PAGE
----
“If it went 100 percent to police and code enforcement, I would stand on the street corner with an organ grinder doing everything I could to get this to pass,” said Turnage.
Diane Gibson-Gray suggested they delay the tax for two years when the entire council is up for election. Meanwhile, she highlighted how the current measure as written repeals the citizens oversight committee and that the new language only requires an annual audit which was a standard operating procedure for all public agencies and public postings of expenses. She encouraged the council to include an oversight committee and a sunset—she preferred 10-years.
“In addition to the lack of oversight sunset date, I don’t think it’s fair for the two incumbents who are up for election this cycle to bear the brunt of the community’s dissatisfaction with this tax is presented. In two years, you will all need to consider how this tax impacts your position should you choose to run again,” said Gibson-Gray.
Mayor Pro Tem Lamar Thorpe explained during council discussion that he maintained through the entire process was that the council would still have the choice to keep the oversight committee.
“What we’ve provided has always been, as I’ve councilmember Monica Wilson and I have discussed our recommendations. It’s this council’s pleasure to make the final decision,” said Thorpe. “So, for anyone to suggest that we’re trying to hide anything or anything of that nature, frankly, that’s inappropriate because it’s not true. We’re pretty transparent.”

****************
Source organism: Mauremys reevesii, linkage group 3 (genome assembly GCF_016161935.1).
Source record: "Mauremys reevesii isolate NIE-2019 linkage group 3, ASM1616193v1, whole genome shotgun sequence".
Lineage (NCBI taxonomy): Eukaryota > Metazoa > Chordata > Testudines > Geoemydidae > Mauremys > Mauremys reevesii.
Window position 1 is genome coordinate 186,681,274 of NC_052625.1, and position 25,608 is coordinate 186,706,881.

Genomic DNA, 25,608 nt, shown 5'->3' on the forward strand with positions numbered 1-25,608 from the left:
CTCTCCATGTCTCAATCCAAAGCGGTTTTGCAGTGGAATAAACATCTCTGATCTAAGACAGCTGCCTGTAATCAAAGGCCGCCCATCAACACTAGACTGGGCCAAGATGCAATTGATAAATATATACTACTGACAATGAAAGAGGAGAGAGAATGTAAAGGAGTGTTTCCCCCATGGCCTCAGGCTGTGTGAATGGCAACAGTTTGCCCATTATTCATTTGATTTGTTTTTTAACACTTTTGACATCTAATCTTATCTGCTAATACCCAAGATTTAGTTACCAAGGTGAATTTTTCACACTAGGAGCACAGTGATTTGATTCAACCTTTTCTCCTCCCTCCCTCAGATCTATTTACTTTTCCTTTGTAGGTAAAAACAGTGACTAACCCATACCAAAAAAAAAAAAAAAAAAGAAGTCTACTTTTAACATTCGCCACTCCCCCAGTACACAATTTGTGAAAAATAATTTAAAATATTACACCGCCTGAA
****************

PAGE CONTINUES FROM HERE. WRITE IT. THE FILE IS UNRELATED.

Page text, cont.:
Councilwoman Lori Ogorchock explained how on Tuesday she asked for clarification from oversight committee if the ad-hoc committee would continue and was assured several times it would be. At today’s meeting, the comments made by Thorpe and Wilson last Tuesday were determined to be inaccurate nor mandatory.
“That’s why I was asking the ad-hoc committee whether or not this committee would be in place and I was assured several times and I even asked about the meeting times, assured several times of this committee would be in place and at the end of the meeting, it was brought to our attention that 4.16 repealed that,” explained Ogorchock.
Thorpe interjected while Ogorchock was discussing with the attorney the actions to take.
“You know, this idea of rush, it’s either people are paying attention or they’re not. We’ve taken a poll, we took feedback and when we had another poll,” said Thorpe.
Ogorchock then called point of order saying she was not done talking and was given back the floor to continue the discussion on a sunset and how she would not be opposed.
Councilman Tony Tiscareno explained how on Tuesday although he believed in a unified council on a vote for a tax measure, it didn’t mean he agreed with everything in it.
“We had long discussions on the sunset, we had long discussions on the oversight. it was my understanding that it was gonna continue to be an oversight a process wasn’t, even though I saw this here, but I didn’t put two and two together. So that’s my fault. That’s my ignorance. I’m not understanding this. We’re not asking the right questions, which I should have did Tuesday and prior as well oversight as far as I’m concerned. I think it is important,” said Tiscareno. “When we passed Measure C, we committed to our residents that we would have an oversight we put in the language and you were going to hold us accountable, accountable to make sure that all the, all the proceeds go to where it was supposed to go.”